Nonprofit Lands Funding for Sexual Assault Services, Housing and Preschool
YWCA Clark County received $1.25 million in federal grants to expand its sexual assault services and transitional housing for victims of domestic violence. The agency also has a pending congressional directed spending project by Washington Senator Patty Murray to convert its preschool into a therapeutic preschool for children who have experienced trauma.
“We engaged CFM Advocates in September 2022 due to their outstanding track record,” YWCA Clark County CEO Brittini Lasseigne said. “As a nonprofit organization, prudent resource management is paramount, and the decision to hire lobbyists is a strategic one that involves careful consideration of potential risks. In the case of CFM Advocates, the investment proved to be not only justified but also highly beneficial.”
“Their effective representation in Washington, DC, played a key role in our noteworthy achievements, including securing $1.25M in federal awards in the first year, successfully navigating a Congressional Directed Spending request, and fostering invaluable relationships with our congressional representatives,” Lasseigne added. “We recognize the importance of safeguarding our community’s investment in our organization, and our experience with CFM has solidified our confidence in a continued and fruitful partnership for years to come.”
“YWCA Clark County does such important and vital work, and it was an honor to work side-by-side with its team,” said Page Strickler, CFM Advocates Senior Vice President of Government Affairs. “Being awarded two of its three grant requests and a Community Directed Spending request submitted by Senator Murray feels like a home run.”
“YWCA Clark County does such important and vital work. It was an honor to work side-by-side with its team.” –Page Strickler
Sexual Assault Program
YWCA Clark County will receive a $750,000 grant from the Office on Violence Against Women in the Department of Justice to expand its sexual assault program, which offers 24-hour legal, medical and emotional support to victims of sexual assault and their families. It also offers advocacy, support groups, counseling, community outreach and education opportunities.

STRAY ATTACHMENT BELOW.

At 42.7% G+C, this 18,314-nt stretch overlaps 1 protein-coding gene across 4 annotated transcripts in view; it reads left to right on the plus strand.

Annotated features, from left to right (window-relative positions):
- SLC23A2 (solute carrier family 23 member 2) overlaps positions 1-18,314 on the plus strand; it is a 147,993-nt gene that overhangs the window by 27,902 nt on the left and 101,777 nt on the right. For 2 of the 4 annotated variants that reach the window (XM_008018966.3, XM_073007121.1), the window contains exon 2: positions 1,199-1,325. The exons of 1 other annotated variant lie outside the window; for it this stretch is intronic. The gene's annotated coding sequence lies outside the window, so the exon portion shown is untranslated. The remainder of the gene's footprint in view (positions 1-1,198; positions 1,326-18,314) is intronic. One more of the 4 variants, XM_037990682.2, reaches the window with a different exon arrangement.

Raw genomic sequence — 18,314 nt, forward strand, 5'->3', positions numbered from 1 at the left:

Specific services include non-judgmental support, information and referrals for victims who have experienced sexual assault at any time in their life; advocacy during forensic medical exams, law enforcement interviews or the criminal justice process; individual therapy for people 13 and older; and sexual assault support groups for adult women, teenage girls, non-offending parents of victims/survivors and women with Spanish as a first language.
In partnership with Second Step Housing, YWCA Clark County was approved for a $500,000 grant from the Office on Violence Against Women to expand the SafeChoice Transitional Housing Program for domestic violence survivors, who along with their families can stay for up to two years, at no cost to them, in a safe, shared living environment.
A pending $475,000 congressional directed spending request would enable YWCA Clark County to transition its preschool to serve children from two to five years old who have experienced trauma, child abuse or neglect. With a 5:1 child to staff ratio, the preschool will use the Seeds of Empathy curriculum to foster social and emotional competence, early literacy skills and positive attitudes.
Caregiver engagement is another important element of the program. There will be regular group meetings to discuss parenting challenges by looking at how trauma impacts parenting and relationships.
Start-up costs for the preschool include supplies, staff training and a van. Once the program is up and running, YWCA anticipates a partnership with the Washington State Department of Children, Youth and Families will cover tuition for enrolled families.
YWCA Clark County History
What is now YWCA Clark County started in 1916 as a lunch counter for working women. The nonprofit has evolved into a force for empowerment and safety for women, children and families in the community. It serves more than 12,000 people each year who are escaping domestic violence, sexual assault, child abuse and neglect, as well as youth in foster care.
The organization’s mission is to eliminate racism, empower women, and promote peace, justice, freedom and dignity for all through direct service, support groups, community outreach and public policy centered on SafeChoice Domestic Violence Program, Sexual Assault Program, Y’s Care Children’s Program, Independent Living Skills Program, Prevention Program and Care Coordination Services Program.